Ever since I was a little kid, I had an agreement with the spiders in my room: “If I need to get a stepstool to kill you,” I told them. “Then I’m not gonna kill you.”
This was a very fair arrangement. The spiders had the entire ceiling and a perimeter of about two feet of upper wall space on which to putter about. The spiders had more navigable square footage in my room than I did. All they had to do was stay up there — and much to my surprise, that’s exactly what they did. I don’t know if spiders understand English or what, but they always kept out of reach, spending their days weaving web hammocks the size of industrial fishing nets.
I liked the webs. I was fascinated by them. Late at night when I was unable to sleep, I would sometimes flop on my back, turn on the reading lamp clamped to my headboard, and puff a lungful of air skyward to watch the webs dance in the breeze. It was a serene and pleasant way to wait for sleep to overtake me.
I liked my spiders.
“Oh, my GOD, what is going on up there?” she announced one Saturday morning.
Saturday was cleaning day in the Allegra house. Every week without fail Mom would scrub the house from top to bottom. The only room she didn’t scrub was mine. That was my job. She might sometimes check to make sure I didn’t shirk this responsibility, but she didn’t have to worry about me much. I was a tidy kid and she knew it, so her snap inspections were largely ceremonial. She’d only glance to make sure the carpet was lint free and the bureaus wore a lemon-scented Pledge shine.
Until that day she looked up.
“Why didn’t you tell me you had all these webs up there?!”
When Mom took this kind of tone with me, my first instinct was to play dumb. “Hm?” I looked up and feigned surprise. “Oh. I… I never noticed.”
“Never noticed? You spend all day every day farting around in this room and you never, not once, looked up?”
As usual, Mom’s BS detector struck me mute.
“There’s more web than ceiling!”
Without another word she tromped down the hall, off to get her canister vacuum. Mom’s vacuum was an amazing machine. I have no idea where she had bought it, but it was a weapons grade force of nature, loud as a Harley and armed with enough suction to rip a hole in the fabric of space and time. Like Excalibur or Thor’s Hammer, I always had the sense that Mom was the only person on earth capable of wielding it.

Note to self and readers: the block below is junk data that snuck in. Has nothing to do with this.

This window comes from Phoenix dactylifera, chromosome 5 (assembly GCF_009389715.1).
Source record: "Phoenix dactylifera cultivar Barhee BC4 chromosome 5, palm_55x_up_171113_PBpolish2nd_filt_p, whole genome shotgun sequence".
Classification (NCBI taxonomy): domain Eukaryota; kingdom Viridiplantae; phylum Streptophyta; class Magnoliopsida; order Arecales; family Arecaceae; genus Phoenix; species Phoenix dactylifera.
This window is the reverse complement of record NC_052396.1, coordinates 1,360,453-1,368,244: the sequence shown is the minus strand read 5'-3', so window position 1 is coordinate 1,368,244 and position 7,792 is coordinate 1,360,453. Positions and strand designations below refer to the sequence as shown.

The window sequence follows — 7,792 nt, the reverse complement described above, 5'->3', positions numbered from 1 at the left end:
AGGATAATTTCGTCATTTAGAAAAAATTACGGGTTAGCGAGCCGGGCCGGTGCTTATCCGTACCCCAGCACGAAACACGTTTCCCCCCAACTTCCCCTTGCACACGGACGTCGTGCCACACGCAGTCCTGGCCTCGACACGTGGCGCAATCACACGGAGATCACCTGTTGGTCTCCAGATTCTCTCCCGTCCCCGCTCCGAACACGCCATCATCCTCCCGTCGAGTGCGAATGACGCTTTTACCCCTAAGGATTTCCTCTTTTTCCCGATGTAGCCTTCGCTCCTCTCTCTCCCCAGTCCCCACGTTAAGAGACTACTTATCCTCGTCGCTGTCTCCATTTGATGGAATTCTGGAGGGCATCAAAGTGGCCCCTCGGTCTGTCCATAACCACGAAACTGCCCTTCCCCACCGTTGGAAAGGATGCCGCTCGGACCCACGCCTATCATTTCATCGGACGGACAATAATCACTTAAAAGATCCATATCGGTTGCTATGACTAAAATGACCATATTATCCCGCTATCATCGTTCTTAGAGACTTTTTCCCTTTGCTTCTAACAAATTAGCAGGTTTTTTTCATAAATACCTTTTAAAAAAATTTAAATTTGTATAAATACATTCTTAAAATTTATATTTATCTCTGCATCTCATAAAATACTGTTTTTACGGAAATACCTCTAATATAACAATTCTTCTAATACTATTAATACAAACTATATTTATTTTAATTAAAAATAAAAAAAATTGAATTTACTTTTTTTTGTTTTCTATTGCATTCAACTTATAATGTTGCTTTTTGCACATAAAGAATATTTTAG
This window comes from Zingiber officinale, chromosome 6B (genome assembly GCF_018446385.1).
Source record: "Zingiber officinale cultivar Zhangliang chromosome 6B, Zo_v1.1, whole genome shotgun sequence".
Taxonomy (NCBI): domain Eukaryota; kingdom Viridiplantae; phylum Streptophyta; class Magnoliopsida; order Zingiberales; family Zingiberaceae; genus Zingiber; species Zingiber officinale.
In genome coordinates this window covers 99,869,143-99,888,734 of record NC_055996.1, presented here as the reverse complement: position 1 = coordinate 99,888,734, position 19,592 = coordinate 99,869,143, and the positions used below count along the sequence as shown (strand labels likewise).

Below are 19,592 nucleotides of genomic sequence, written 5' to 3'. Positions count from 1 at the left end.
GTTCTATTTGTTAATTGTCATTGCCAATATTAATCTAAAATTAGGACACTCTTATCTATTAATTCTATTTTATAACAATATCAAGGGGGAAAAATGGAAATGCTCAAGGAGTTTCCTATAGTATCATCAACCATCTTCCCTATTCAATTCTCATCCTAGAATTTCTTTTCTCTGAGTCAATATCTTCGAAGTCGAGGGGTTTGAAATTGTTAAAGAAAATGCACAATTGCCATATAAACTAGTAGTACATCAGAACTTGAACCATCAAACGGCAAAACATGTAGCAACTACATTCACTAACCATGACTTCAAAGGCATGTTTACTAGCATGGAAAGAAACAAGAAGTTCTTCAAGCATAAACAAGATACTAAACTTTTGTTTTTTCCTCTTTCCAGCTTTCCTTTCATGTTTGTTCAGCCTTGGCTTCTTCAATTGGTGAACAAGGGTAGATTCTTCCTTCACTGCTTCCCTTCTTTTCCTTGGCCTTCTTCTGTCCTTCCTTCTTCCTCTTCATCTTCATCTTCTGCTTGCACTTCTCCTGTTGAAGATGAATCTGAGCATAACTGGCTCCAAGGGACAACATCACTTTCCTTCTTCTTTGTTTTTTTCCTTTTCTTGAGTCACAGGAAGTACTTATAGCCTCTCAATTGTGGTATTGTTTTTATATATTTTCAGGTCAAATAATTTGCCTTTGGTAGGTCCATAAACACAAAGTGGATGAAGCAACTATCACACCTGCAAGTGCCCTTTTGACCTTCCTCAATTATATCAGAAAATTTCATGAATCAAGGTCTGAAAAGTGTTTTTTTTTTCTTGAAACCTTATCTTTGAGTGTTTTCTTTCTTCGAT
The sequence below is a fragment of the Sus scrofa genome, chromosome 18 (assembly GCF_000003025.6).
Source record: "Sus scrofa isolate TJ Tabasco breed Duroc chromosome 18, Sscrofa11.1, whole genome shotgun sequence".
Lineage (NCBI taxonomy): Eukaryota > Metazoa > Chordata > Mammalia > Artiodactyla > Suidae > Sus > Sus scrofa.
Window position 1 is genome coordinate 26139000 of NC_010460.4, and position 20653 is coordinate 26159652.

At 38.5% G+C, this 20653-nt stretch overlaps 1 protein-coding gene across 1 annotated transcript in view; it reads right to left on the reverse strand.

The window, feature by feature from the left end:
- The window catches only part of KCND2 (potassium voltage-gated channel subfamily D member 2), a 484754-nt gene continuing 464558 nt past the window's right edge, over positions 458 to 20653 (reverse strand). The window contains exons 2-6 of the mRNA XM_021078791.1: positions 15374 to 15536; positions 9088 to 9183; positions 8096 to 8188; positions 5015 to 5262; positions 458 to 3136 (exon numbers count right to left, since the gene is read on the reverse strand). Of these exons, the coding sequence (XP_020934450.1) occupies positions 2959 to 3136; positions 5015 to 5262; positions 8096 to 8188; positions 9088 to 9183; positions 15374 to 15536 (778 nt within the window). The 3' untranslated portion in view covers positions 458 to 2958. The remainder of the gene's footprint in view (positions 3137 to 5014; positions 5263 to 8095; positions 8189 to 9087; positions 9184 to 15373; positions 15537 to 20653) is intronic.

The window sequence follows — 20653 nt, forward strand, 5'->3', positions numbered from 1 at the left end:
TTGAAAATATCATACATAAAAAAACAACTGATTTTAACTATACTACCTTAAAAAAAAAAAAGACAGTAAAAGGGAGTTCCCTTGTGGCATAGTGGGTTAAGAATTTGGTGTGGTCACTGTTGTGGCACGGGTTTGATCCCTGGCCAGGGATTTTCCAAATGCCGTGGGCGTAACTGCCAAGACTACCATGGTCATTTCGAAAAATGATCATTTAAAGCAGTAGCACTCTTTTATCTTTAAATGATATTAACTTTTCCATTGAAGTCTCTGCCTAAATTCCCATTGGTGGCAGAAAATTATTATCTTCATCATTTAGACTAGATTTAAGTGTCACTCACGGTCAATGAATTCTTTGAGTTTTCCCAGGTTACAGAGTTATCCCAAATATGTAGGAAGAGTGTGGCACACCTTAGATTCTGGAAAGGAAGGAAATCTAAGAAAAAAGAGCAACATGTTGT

And wield it she did. In an instant, the spiders with whom I had shared such a cordial cohabitation were sucked into oblivion.
I wasn’t exactly sad to see the spiders meet this fate — they weren’t my friends or anything — but I’d be lying if I didn’t say that it all felt terribly unfair.
Now I’m a homeowner. Mom and her vacuum no longer hold sway over my life. But my views on spiders have hardened over the years. I kill them now. Often and with extreme prejudice.
I don’t exactly know when or how I changed. Maybe it has something to do with me getting older and crankier. Maybe it’s because I am no longer charmed by the entertainment value of a web hanging over my bed. Or maybe it’s because — like my Mom before me — I do most of the housecleaning. Those webs really do make a house look filthy, don’t they?
But that’s a pretty shallow reason to commit murder, really.
Maybe someday my views will shift back to where they once were. My eyes are getting worse; maybe the webs won’t bother me so much if I can no longer see them so well. Maybe I will rediscover my childlike sense of wonder. Or maybe, with a little work and a little patience, I can learn to follow the philosophy of Live and Let Live.
It’s a nice thought.
But in the meantime, spiders take note: I have a stepstool and I’m prepared to use it.